PRODUCE LIKE: RA RA RIOT | DJMag.com Skip to main content

PRODUCE LIKE: RA RA RIOT

Ra Ra Riot explain their sound.

Ra Ra Riot weren’t afraid to use mistakes and accidents to create their killer sound for their new album ‘Beta Love’. Wes Miles tells us more…

“Our new album 'Beta Love' was recorded at Sweet Tea Studios in Oxford, Mississippi. The majority of pre-production was done in a small-but-vibey editing suite. I spent two weeks in that room demoing on Protools with mostly just a Casio MT-520 Synth and an SM7 mic. During that time we used a quick and dirty approach to writing and production that set the tone for the rest of the recording process. The song 'Binary Mind' is particularly a product of a lot of happy accidents, quick decision making, and uninhibited editing. It’s a great example of the process.

“The synth/sampled drums and bass tracks were especially fun to make. A lot of the Casio that we recorded for 'Binary Mind' in preproduction ended up in the final mix (you can also hear it in parts of several other songs). In the first verse, the bass pattern is straight from the Casio. It keeps time rather poorly, so we had to quantize it, but otherwise it’s uncompromised. The strange, almost out of time super bright hi-hat sound is from a Roland TR-606 glitch. We turned it on intending something more consistent-sounding, but it was stuck in eighth note triplets and had a really odd hype to it. So for that reason it just sounded right, and we kept it.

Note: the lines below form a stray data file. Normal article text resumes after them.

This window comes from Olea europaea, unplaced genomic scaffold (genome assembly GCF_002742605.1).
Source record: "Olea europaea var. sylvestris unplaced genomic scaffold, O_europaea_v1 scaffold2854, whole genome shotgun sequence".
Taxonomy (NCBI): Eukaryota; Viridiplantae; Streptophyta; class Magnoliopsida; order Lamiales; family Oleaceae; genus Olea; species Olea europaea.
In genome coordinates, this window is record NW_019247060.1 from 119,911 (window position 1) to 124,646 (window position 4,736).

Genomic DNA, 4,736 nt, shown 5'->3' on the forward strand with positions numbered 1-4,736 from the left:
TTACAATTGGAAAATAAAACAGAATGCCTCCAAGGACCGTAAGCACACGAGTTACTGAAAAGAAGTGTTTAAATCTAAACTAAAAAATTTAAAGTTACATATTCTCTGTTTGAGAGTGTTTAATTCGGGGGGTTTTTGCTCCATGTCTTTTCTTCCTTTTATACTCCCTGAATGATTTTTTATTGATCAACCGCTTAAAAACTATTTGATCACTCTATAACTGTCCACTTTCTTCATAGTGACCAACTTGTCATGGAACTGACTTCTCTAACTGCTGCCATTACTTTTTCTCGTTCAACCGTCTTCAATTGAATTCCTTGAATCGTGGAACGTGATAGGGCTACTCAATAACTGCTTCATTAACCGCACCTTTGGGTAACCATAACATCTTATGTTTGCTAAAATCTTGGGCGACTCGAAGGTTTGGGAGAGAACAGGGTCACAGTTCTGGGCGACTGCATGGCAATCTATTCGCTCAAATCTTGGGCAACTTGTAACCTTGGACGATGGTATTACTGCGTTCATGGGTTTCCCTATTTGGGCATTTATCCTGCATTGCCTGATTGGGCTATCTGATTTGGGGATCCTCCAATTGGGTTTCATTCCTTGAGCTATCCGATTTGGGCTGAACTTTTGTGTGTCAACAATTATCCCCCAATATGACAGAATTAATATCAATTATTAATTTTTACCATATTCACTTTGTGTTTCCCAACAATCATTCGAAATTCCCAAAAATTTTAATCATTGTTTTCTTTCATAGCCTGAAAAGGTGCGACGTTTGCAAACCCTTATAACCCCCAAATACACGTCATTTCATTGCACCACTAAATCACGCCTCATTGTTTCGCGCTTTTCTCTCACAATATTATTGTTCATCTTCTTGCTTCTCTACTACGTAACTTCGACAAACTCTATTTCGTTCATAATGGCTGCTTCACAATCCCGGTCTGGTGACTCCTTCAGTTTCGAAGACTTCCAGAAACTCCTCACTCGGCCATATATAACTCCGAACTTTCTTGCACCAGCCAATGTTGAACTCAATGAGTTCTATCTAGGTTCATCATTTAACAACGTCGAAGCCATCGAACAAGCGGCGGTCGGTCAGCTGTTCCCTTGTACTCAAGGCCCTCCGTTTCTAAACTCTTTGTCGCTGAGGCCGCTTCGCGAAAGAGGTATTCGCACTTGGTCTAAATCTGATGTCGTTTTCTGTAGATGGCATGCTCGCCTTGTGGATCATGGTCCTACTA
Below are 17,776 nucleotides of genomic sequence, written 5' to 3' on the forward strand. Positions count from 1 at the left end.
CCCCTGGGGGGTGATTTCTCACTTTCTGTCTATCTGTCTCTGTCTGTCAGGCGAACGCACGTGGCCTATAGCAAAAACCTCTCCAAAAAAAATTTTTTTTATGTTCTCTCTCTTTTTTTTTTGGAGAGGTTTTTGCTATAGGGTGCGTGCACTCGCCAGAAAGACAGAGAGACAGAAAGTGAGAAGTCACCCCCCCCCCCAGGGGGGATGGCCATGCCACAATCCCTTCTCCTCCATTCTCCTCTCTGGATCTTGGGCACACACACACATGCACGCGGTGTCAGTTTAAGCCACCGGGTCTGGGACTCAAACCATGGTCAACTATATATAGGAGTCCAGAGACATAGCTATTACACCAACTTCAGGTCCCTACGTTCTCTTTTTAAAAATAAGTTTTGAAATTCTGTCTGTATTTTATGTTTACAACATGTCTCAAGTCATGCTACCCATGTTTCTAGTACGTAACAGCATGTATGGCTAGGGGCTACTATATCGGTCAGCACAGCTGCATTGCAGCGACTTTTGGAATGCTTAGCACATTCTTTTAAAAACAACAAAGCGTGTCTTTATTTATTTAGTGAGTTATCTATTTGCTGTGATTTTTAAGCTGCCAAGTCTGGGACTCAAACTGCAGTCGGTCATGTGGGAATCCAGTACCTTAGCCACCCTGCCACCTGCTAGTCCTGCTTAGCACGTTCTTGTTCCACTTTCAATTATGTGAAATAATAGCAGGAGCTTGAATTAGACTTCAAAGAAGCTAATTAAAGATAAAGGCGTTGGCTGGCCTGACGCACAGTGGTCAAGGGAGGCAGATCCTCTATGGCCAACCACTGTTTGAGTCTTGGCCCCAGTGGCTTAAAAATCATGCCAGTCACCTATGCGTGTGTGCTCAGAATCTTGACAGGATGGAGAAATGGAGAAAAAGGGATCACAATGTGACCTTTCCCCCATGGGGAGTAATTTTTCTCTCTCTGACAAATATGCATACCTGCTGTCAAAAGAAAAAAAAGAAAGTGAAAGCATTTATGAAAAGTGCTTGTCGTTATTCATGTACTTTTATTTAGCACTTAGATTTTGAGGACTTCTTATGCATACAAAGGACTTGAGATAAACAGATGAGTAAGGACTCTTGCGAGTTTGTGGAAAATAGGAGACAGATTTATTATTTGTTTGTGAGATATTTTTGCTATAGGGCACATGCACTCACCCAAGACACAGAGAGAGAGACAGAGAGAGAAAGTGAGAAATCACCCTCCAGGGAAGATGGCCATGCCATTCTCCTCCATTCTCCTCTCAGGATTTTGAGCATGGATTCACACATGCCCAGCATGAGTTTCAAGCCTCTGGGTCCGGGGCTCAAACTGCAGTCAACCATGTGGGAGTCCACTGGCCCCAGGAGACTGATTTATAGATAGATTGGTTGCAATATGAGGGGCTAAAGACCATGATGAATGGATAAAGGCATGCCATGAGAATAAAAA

“The most identifiable sound on the song, though, is probably the sax-like guitar sounds in the choruses. It was one of the last things to happen to this track. During recording we knew the song needed something to tie down the choruses, and the thought of a standard guitar riff seemed inappropriate in the context of this song. Our producer, Dennis Herring, put a guitar through an Electro Harmonix micro bass synth and layered several together. The result sounds like weird saxes to me, and really pulled the song together. It was just another quick decision made one afternoon in search of 'whatever works for the song'.”

Topics